The rule of thumb for the stock-block 302 is no more than 500 hp with the stud girdle. I'm paranoid about the limitations of the 2-bolt mains, and would use a stud girdle on any stock 302 block if the engine will see more than 300 hp or 6,000 rpm.
there is only 1 girdle on the market that is worth anything and it costs about $300. It does work. I have used them in supercharged engines producing over 600hp and 800lbft of torque. I have also used them in 8500 rpm vintage race engines. To date I have never had a problem from a girdle related failer.
A steel girdle is the way to go. The one I use in cut from a 5/8" piece if hardened billit steel. the aluminum ones will deflect and bend. Also, you can't just bolt it on. The block have to be machined and line bored with the girdle on and torqued. If you try to add it to an existing engine that hasn't been machined with it, it will distroy the bottom end of the engine.
Are they not making the aluminum girdles thick enough? It seems you can achieve the same stiffness with either material.
quote: Again, for the sake of an easy to follow comparison, we might say that "one inch" of steel plate will yield beyond its ability to recover its original shape at approximately 36k psi, and will fail at approximately 60k psi.
A "strength-equivalent" aluminum structure, having used deflection (stiffness) as the design criteria, will have been built using roughly 50% greater plate thickness. We might then say that this strength-equivalent "one and a half inch" thick aluminum plate will yield at around 51k per square inch of surface area (around 29% greater yield strength than the "equivalent" region of steel plate), and will fail at around 67.5k psi (around 12.5% greater ultimate strength than the "equivalent" region of steel plate).
Of course these broad generalizations are intended only as a way of illustrating the approximate relative strengths of the materials. However, from these considerations we can see that the aluminum vessel will have a greater overall strength than the steel vessel per square area of plate. The reason for this is that the aluminum plate will, for the sake of stiffness, be 150% the size of the steel plate.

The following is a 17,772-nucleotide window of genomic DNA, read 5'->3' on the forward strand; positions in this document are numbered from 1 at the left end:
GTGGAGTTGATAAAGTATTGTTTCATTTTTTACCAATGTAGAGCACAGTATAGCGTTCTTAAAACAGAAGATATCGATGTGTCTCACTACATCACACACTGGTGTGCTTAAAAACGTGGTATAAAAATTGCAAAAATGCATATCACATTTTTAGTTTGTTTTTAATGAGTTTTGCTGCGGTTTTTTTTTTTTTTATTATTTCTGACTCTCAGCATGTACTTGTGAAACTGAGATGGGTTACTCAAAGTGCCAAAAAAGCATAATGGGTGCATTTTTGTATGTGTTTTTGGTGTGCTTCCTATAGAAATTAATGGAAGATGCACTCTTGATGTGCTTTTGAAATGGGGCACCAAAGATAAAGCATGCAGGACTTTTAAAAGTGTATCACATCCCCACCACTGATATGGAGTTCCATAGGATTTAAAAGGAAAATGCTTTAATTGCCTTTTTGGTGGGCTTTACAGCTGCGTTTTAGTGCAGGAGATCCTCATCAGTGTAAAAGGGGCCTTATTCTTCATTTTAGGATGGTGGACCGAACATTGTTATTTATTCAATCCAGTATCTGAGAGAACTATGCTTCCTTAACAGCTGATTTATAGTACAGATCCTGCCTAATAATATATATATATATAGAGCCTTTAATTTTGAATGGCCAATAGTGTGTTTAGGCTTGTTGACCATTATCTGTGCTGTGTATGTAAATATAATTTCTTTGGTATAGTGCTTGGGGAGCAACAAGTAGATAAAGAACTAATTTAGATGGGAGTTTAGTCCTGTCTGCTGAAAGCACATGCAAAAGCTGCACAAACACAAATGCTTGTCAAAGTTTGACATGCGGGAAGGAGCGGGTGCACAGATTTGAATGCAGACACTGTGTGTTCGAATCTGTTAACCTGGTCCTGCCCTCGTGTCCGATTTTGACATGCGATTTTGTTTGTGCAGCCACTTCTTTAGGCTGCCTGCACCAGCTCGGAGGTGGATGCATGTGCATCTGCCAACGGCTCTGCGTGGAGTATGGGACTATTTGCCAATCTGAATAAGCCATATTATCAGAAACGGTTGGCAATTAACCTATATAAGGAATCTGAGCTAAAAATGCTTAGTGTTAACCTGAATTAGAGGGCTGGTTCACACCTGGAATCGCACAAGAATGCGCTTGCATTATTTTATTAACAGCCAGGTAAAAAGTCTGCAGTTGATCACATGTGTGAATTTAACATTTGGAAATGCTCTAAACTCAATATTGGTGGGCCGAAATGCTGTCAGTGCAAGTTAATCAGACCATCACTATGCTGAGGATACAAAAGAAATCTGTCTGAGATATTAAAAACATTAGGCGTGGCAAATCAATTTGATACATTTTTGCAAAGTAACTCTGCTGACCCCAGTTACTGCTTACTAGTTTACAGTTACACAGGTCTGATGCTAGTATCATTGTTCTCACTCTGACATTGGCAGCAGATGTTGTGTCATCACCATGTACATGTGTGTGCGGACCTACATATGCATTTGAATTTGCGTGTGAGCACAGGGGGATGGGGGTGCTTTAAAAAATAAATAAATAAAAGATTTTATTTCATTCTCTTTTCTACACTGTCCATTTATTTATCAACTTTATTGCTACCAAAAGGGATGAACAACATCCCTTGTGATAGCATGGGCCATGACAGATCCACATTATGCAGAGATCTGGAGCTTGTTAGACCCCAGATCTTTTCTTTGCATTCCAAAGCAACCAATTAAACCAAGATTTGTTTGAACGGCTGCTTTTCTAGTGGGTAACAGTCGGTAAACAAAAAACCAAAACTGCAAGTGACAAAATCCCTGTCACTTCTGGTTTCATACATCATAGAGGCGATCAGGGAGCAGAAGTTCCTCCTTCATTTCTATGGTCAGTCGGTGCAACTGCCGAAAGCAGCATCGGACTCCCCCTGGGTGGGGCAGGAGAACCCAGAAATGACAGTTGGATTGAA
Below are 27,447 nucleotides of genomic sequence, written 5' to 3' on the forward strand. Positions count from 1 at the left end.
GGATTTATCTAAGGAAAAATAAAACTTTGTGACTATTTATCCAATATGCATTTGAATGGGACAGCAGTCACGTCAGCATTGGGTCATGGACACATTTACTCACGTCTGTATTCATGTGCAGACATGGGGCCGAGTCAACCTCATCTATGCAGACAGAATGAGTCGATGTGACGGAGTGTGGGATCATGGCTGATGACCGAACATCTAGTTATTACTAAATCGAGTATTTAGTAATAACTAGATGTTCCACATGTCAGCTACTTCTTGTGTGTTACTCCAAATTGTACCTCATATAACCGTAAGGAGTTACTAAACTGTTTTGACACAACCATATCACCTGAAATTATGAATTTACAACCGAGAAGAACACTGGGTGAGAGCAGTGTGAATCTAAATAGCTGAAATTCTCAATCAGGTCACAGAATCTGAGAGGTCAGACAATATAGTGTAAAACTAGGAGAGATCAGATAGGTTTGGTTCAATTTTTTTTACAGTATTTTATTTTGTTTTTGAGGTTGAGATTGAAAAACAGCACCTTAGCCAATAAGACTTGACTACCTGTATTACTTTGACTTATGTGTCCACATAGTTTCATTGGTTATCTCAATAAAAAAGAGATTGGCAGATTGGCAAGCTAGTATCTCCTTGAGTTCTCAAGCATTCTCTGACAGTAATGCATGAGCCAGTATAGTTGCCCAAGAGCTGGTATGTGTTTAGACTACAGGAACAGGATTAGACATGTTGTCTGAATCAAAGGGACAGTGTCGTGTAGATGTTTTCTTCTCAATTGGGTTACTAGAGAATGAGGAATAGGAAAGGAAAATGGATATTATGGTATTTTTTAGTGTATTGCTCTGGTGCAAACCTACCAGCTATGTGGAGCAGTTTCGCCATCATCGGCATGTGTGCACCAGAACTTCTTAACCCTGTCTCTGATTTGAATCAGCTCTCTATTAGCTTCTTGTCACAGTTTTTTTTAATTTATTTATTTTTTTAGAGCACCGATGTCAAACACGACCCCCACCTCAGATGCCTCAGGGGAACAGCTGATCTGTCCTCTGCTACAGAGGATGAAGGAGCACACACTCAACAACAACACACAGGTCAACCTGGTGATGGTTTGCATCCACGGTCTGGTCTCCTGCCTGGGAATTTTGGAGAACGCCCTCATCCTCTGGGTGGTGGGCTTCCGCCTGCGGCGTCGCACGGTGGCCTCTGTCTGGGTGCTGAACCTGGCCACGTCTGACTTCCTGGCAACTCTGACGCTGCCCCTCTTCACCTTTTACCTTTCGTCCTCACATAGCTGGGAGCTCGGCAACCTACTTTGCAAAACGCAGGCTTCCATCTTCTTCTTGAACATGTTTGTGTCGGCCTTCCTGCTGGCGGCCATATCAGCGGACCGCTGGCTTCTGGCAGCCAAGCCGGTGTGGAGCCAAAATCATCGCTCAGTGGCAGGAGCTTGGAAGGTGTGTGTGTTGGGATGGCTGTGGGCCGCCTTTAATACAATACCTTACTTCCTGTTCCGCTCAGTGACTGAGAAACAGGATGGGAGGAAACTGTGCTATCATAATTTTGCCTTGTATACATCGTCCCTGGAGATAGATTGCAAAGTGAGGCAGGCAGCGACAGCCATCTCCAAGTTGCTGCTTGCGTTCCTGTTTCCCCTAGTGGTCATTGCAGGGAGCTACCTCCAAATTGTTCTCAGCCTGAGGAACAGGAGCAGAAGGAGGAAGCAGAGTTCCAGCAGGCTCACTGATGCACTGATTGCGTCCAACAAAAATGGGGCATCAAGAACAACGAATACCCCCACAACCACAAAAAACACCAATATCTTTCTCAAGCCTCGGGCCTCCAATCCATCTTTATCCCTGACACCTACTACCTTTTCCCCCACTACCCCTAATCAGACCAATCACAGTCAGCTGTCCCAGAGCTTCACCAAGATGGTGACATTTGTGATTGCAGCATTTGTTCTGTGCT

quote: The following table gives a quick point of reference when you need the approximate thickness of aluminum sheet to use in replacing steel sheet. The designated aluminum thickness will give you about the same stiffness. Or, putting it another way, the deflection will be about equal. As a rule of thumb, plan on using an aluminum sheet about 40% thicker than steel. Since aluminum weighs only 1/3 as much as steel, this means that the equivalent aluminum sheet will weigh only half as much as the steel sheet it replaces.
I would assume an identical coefficient of thermal expansion is very important, unless the whole thing is prestressed in some complex way?
This would suggest that alloy would therefore not be the most suitable material?
I doubt that the temperature swings of the main cap area are large enough to present a problem once the engine is up to temp.
So if an alloy girdle is properly dimensioned, it should be OK.
It appears to me that the added bulk of alum required to achieve the same stiffness
benefit of a steel girdle would translate into additional time and material costs.
In other words, a steel unit should cost
significantly less, which I think Gordon mentioned. However if you are willing to spend the extra $$$ for a small weight savings, I have seen aluminum girdles running in high HP drag cars.
I have seen aluminum girdles on drag cars, they will work well because they only run hard for a few seconds at a time and everything doesn't heat up as much. An aluminum girdle in a road race engine would concern me a bit. with the hard running for 20-30 minutes or a hour or more, I feel more comfortable with a good billit steel piece.
Bill, I do sell the parts. Give me a call.